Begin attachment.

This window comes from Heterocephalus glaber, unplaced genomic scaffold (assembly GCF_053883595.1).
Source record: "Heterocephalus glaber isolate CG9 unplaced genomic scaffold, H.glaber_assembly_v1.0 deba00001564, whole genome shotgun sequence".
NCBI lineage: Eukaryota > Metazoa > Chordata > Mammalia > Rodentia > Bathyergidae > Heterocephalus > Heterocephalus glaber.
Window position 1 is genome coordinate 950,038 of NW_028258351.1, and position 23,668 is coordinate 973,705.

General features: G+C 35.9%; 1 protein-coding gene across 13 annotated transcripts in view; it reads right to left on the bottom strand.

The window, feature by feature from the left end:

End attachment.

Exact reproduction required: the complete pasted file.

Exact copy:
This window comes from Heterocephalus glaber, unplaced genomic scaffold (assembly GCF_053883595.1).
Source record: "Heterocephalus glaber isolate CG9 unplaced genomic scaffold, H.glaber_assembly_v1.0 deba00001564, whole genome shotgun sequence".
NCBI lineage: Eukaryota > Metazoa > Chordata > Mammalia > Rodentia > Bathyergidae > Heterocephalus > Heterocephalus glaber.
Window position 1 is genome coordinate 950,038 of NW_028258351.1, and position 23,668 is coordinate 973,705.

General features: G+C 35.9%; 1 protein-coding gene across 13 annotated transcripts in view; it reads right to left on the bottom strand.

The window, feature by feature from the left end: